This is reason alone to avoid the 10 Most Wanted list. Situated in the centre of the city, this dreary 1970s behemoth is almost unavoidable. Its days may be numbered as discussions about the department’s relocation are rumoured to be swirling around the capital city.

The J. Edgar Hoover FBI building. (Rich Clement/BLOOMBERG)

We’ve long derided the Hoover Building’s imposing Brutalist architecture, and recently cheered a possible FBI move to the suburbs that would free up its current HQ for redevelopment. (Even the FBI doesn’t like it’s own building.) In 2005, architect Arthur Cotton Moore may have said it best when he described the building thusly:

It creates a void along Pennsylvania Avenue. Given its elephantine size and harshness, it creates a black hole. Its concrete wall, with no windows or life to it, is an urban sin. People should be strolling down America’s main street. Nobody strolls in front of the FBI Building.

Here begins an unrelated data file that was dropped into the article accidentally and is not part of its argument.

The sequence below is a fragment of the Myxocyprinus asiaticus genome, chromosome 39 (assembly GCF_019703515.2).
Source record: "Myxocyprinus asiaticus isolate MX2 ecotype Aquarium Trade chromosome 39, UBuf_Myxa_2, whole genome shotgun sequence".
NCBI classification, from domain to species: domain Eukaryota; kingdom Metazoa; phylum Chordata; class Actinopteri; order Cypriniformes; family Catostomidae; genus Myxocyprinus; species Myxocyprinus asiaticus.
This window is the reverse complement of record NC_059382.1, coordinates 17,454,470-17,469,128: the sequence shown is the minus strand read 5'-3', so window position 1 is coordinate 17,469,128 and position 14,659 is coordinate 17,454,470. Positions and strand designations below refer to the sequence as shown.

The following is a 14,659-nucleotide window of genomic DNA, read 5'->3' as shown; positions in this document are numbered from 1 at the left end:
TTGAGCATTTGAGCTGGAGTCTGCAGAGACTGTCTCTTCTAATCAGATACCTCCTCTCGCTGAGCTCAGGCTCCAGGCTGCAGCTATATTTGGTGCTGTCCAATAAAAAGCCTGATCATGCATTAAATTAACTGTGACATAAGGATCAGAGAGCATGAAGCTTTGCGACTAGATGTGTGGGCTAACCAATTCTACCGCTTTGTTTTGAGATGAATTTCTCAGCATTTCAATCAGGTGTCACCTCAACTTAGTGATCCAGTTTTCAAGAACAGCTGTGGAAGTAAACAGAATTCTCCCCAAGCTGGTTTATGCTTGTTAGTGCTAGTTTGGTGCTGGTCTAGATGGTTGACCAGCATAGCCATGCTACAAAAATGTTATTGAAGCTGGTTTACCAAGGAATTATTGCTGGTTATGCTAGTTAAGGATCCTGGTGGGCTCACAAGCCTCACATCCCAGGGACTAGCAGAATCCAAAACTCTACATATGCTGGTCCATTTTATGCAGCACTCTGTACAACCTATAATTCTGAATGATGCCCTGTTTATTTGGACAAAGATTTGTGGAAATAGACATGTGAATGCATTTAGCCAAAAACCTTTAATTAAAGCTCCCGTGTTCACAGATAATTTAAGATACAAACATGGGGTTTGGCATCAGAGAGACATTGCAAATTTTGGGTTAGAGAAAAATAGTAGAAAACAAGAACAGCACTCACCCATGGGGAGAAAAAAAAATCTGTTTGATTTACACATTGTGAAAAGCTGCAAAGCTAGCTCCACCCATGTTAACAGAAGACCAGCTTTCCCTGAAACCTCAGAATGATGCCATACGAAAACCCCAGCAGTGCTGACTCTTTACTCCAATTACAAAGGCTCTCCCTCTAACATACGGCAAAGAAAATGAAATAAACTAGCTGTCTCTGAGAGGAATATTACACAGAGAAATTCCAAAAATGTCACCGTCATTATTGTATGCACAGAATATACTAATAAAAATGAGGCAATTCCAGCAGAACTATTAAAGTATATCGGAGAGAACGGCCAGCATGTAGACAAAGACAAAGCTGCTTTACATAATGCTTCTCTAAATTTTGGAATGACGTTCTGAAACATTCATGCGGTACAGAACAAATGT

I’ve long wanted to put panels for outdoor art onto its blankness, as is done in Paris, to infuse some activity. The FBI long refused, I assume because they suspected somebody would burrow through the wall.

Still, being at the top of the list may be a bit of a stretch. Sure, it’s an eyesore, but at least it’s a plainly designed eyesore. These buildings, on the other hand, somehow manage to merge ugliness with head-scratching design.

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Martin Austermuhle blogs at DCist . The Local Blog Network is a group of bloggers from around the D.C. region who have agreed to make regular contributions to All Opinions Are Local.